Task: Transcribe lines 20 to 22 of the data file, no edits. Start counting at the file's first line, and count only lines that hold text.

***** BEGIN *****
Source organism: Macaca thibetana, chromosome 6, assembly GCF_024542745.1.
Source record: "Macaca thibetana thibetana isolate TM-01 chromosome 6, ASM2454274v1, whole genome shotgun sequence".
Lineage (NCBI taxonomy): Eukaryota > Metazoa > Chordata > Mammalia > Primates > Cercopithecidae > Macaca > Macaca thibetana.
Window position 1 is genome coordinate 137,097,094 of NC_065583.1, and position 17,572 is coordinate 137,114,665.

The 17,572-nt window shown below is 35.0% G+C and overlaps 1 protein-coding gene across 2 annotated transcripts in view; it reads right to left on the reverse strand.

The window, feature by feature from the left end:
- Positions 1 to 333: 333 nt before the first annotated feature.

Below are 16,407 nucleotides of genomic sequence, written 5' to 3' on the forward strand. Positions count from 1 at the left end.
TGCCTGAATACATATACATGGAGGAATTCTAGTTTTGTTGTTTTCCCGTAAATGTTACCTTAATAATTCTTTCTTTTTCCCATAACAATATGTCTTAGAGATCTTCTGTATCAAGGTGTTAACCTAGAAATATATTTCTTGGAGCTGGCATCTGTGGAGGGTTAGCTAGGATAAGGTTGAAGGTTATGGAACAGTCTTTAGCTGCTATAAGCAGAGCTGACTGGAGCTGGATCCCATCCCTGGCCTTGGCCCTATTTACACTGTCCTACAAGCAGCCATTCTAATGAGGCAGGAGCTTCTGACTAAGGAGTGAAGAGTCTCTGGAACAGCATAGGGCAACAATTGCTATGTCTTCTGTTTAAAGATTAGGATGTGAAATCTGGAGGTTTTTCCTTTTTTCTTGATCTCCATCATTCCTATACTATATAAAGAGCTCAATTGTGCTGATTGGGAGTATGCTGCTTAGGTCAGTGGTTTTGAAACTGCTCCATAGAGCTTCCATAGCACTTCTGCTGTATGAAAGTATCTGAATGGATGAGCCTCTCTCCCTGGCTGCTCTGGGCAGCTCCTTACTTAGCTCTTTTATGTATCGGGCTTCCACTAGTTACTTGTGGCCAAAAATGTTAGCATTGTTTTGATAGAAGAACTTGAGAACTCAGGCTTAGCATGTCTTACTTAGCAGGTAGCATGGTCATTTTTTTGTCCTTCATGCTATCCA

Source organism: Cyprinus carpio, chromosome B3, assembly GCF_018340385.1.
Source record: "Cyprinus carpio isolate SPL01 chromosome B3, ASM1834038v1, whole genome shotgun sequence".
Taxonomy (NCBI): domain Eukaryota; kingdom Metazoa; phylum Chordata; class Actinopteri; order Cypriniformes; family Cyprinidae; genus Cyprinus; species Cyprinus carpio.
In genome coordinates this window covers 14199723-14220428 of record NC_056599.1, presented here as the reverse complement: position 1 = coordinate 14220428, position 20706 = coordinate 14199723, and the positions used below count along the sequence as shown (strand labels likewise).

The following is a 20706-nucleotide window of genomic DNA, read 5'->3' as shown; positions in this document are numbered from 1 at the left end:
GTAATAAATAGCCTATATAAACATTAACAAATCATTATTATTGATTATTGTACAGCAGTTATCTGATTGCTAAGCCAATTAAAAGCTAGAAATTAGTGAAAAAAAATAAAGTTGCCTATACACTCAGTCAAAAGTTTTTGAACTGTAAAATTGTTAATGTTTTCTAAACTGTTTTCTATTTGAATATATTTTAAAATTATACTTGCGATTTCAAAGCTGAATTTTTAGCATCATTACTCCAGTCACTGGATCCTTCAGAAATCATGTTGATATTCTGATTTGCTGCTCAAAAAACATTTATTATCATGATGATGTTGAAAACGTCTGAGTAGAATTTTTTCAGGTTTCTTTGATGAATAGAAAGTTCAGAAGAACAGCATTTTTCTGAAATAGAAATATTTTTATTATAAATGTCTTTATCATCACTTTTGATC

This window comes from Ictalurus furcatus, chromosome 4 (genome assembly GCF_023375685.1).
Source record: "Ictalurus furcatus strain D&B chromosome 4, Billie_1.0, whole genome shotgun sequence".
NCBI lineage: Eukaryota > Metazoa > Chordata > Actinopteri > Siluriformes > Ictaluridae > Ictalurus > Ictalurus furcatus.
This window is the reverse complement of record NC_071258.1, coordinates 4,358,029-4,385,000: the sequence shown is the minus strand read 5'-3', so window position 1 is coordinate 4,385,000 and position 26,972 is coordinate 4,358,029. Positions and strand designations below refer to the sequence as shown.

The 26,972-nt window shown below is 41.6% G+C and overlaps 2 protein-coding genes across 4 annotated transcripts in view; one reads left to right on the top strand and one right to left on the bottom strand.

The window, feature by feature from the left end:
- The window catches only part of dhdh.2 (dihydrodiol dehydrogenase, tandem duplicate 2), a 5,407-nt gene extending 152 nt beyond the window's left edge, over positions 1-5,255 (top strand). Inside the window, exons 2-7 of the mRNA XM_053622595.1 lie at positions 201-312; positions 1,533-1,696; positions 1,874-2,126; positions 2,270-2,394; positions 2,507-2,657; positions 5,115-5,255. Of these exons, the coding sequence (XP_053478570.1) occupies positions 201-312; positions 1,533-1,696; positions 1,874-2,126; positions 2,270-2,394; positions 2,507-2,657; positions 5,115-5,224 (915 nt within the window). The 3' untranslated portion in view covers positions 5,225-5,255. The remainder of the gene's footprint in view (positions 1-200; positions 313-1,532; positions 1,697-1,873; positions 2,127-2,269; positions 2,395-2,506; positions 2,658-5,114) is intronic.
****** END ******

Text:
The 26,972-nt window shown below is 41.6% G+C and overlaps 2 protein-coding genes across 4 annotated transcripts in view; one reads left to right on the top strand and one right to left on the bottom strand.

The window, feature by feature from the left end:
- The window catches only part of dhdh.2 (dihydrodiol dehydrogenase, tandem duplicate 2), a 5,407-nt gene extending 152 nt beyond the window's left edge, over positions 1-5,255 (top strand). Inside the window, exons 2-7 of the mRNA XM_053622595.1 lie at positions 201-312; positions 1,533-1,696; positions 1,874-2,126; positions 2,270-2,394; positions 2,507-2,657; positions 5,115-5,255. Of these exons, the coding sequence (XP_053478570.1) occupies positions 201-312; positions 1,533-1,696; positions 1,874-2,126; positions 2,270-2,394; positions 2,507-2,657; positions 5,115-5,224 (915 nt within the window). The 3' untranslated portion in view covers positions 5,225-5,255. The remainder of the gene's footprint in view (positions 1-200; positions 313-1,532; positions 1,697-1,873; positions 2,127-2,269; positions 2,395-2,506; positions 2,658-5,114) is intronic.